Press-Republican

Gast

July 28, 2013

Enjoy some fun at the fair

I’ve heard it said, “You can’t call yourself a local until you’ve been to the Franklin County Fair.” It’s the area’s longest running tradition and one of the oldest in New York State.

The 163rd fair is about to get into full swing. This year’s events include concerts, truck and tractor pulls, a demolition derby, harness racing, a stunt drivers thrill show, a bronco and bull riding rodeo and the Franklin County Has Talent competition.

There will be a midway full of rides, games and attractions, and a wide variety of commercial exhibits and concessions. But it’s much more than carnival rides, music, fried dough, French fries and winning brightly colored stuffed animals.

It was originally the Franklin County Agricultural Society because of its agricultural focus. The name is still presented over the front gate on Route 11 on the east side of Malone, and the price of admission still includes access to all agricultural events. These displays, presentations and competitions bring to light the rich and diverse agricultural heritage of Franklin County and provide an opportunity to view working farm animals, livestock competitions, and many of the time-honored traditions.

Cornell Cooperative Extension (CCE), Franklin County 4-H youth, the livestock animals and the traditional lineup of 4-H activities have been part of the fair for as long as most 4-H and Future Farmers of America (FFA) families can remember. The Franklin County Fair Board has upheld a tradition of support.

The fair is not part of the 4-H program and CCE and the Fair Board are not directly related. Still, both have been cooperating for generations to assure success at one of the largest fairs in the region. It continues to be a place where 4-H members and others can come together to exhibit their skills, craftsmanship, showmanship and animals, and it remains a showcase for 4-H and FFA members exhibiting their prize livestock, as well as their garden, home-economics and crafts projects. On display are homegrown and handmade items of all kinds; fruits and vegetables, artwork, photography and a variety of creative projects, each one sporting a ribbon.

Text Only | Photo Reprints
Gast
  • Gast_Richard.jpg Maple sugaring season is underway

    Climate change has generally pushed back the season, but this year has been an exception, according to columnist Richard Gast.

    April 6, 2014 1 Photo

  • Gast_Richard.jpg Seed-starting workshop offered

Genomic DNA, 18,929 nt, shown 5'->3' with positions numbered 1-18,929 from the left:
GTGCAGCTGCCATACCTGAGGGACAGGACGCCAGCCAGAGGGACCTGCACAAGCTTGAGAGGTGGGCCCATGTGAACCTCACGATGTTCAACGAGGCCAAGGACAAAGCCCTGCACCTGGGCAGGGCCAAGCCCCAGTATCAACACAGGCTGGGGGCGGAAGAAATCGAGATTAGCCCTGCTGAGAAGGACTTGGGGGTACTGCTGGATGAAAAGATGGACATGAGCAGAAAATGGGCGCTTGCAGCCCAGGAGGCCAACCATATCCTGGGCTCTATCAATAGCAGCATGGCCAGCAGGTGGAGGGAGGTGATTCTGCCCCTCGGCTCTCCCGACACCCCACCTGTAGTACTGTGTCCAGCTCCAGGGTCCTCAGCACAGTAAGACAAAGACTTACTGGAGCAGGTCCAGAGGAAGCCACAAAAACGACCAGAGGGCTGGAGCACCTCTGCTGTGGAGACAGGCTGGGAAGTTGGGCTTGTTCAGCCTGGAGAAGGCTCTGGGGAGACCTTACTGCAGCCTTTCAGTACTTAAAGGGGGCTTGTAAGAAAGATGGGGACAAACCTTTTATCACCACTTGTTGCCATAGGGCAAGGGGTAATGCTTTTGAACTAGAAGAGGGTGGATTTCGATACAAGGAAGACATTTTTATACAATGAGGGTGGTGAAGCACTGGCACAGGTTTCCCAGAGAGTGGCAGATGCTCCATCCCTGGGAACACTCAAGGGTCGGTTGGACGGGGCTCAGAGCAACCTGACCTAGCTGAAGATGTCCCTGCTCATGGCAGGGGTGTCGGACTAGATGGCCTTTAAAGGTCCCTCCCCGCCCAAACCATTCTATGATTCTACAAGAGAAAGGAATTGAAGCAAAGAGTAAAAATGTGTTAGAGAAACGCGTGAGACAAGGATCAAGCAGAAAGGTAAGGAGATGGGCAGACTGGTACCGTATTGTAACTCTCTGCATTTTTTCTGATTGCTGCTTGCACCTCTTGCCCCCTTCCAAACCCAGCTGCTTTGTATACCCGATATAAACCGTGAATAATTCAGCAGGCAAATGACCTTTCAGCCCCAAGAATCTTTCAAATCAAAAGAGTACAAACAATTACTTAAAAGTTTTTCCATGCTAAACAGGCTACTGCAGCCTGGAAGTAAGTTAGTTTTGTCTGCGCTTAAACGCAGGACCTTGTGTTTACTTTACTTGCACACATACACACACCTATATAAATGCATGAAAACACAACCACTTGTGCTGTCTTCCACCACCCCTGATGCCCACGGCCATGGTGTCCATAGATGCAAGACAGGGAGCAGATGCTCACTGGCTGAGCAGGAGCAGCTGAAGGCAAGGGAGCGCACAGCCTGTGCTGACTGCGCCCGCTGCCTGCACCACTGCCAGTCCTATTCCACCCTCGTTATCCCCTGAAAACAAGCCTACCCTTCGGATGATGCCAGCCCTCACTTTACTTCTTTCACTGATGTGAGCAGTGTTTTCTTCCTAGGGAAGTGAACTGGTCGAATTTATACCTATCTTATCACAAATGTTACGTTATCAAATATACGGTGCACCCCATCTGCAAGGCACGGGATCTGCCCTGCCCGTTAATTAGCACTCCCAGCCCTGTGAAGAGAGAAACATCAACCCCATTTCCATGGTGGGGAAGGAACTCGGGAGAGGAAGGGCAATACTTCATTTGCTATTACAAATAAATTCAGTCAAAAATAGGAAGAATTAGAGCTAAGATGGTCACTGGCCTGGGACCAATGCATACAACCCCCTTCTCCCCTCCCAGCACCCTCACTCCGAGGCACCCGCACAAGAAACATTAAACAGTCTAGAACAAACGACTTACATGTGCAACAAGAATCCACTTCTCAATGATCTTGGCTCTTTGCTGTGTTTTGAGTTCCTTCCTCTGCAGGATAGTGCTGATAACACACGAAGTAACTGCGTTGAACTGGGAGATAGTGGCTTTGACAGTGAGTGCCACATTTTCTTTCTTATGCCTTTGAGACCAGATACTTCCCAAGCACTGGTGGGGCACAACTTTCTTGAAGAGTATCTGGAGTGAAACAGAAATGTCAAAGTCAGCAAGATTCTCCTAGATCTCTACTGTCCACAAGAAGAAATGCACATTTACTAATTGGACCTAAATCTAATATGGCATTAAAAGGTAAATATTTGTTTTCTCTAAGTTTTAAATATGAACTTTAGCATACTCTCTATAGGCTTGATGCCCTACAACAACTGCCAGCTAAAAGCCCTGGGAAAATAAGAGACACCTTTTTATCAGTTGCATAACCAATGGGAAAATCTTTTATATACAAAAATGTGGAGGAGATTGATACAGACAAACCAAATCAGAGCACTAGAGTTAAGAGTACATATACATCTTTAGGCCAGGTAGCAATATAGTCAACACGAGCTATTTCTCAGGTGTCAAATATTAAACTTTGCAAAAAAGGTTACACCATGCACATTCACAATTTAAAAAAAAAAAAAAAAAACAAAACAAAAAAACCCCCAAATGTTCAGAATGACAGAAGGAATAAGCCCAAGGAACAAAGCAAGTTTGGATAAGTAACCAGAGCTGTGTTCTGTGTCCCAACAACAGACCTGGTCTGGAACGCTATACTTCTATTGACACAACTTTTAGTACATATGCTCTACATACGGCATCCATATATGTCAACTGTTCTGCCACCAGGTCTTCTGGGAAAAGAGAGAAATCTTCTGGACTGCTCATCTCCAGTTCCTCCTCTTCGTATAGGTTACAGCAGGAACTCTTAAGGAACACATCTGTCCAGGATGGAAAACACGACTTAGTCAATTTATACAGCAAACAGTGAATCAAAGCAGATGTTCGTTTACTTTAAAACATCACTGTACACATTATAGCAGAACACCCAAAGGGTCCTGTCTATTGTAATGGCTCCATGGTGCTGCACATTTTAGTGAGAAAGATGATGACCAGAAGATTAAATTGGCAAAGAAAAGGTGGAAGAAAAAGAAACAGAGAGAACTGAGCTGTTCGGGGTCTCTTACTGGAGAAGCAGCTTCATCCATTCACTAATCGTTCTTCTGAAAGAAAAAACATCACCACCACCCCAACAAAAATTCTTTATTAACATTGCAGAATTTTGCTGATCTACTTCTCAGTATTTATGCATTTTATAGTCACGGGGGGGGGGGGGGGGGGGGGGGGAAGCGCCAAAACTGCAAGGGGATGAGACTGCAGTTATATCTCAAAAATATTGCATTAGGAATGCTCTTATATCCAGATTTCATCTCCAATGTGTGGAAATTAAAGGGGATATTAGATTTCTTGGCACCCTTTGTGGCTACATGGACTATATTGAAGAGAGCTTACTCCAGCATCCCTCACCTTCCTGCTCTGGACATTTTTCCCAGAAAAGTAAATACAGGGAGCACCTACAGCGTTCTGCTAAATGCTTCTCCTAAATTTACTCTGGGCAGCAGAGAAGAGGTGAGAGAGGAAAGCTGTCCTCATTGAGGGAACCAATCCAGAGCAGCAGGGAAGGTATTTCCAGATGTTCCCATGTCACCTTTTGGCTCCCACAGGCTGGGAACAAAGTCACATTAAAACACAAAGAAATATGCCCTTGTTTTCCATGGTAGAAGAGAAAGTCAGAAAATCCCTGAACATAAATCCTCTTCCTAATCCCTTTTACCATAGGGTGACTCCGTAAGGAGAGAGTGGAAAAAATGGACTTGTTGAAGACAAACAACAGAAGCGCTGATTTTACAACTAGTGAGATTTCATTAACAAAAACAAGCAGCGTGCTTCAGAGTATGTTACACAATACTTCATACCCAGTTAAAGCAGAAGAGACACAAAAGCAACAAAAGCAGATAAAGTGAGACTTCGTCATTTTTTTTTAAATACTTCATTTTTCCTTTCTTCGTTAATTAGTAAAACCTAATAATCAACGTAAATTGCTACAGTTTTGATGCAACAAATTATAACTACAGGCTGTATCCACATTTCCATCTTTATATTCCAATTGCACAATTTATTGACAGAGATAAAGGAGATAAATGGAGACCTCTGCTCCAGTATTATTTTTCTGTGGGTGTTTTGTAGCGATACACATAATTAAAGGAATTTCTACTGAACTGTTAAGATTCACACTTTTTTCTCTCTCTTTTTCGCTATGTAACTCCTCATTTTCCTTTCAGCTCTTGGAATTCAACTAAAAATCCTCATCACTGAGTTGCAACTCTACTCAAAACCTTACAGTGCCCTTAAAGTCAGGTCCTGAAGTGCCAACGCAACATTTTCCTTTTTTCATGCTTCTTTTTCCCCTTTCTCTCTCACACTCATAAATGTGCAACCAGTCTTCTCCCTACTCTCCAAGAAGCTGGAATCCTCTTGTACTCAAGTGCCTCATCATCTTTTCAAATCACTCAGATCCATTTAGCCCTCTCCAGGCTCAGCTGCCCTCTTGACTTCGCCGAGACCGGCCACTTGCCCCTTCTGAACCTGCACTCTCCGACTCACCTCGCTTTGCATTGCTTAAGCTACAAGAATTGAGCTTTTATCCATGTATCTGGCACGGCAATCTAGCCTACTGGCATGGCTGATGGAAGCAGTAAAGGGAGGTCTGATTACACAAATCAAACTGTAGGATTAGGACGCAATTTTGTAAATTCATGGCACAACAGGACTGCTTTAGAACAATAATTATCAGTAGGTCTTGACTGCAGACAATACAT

Cooperative Extension offers everything you will need to start a successful garden from scratch, according to columnist Richard Gast.

    March 23, 2014 1 Photo

  • Gast_Richard.jpg Addiction to energy has costs

    Damage to environment, climate change just two of the problems caused by runaway energy consumption, according to columnist Richard Gast.

    March 9, 2014 1 Photo

  • Gast_Richard.jpg Timber management has many benefits

    The use of applicable timber-management practices can help deer survive the winter, according to columnist Richard Gast

    February 23, 2014 1 Photo

  • Gast_Richard.jpg Flower life can be extended

    That Valentine bouquet doesn't have to be a fleeting memory, according to columnist Richard Gast.

    February 9, 2014 1 Photo

  • Gast_Richard.jpg Learn to deal with hypothermia, frostbite

    Prevention is best, but knowing how to treat injuries is also critical this time of year, according to columnist Richard Gast.

    January 26, 2014 1 Photo

  • Gast_Richard.jpg Maple School to be held

    Franklin County event will features classes on a variety of topics, maple equipment sales and more, according to columnist Richard Gast.

    January 12, 2014 1 Photo

  • Gast_Richard.jpg Kisses under mistletoe have ancient origins

    While it is unclear exactly which tradition started the Christmas practice, mistletoe has long held a place in ancient lore, according to columnist Richard Gast.

    December 29, 2013 1 Photo

  • Gast_Richard.jpg Moose returning to New York

    While other areas have experienced declines, the lack of certain parasites has helped boost local populations, according to columnist Richard Gast.

    December 15, 2013 1 Photo

  • Gast_Richard.jpg Native horticulturalist rescued Pilgrims

    Colony may not have survived without the expertise of a key Native American ally, according to columnist Richard Gast.

    December 1, 2013 1 Photo

Videos: Editor Picks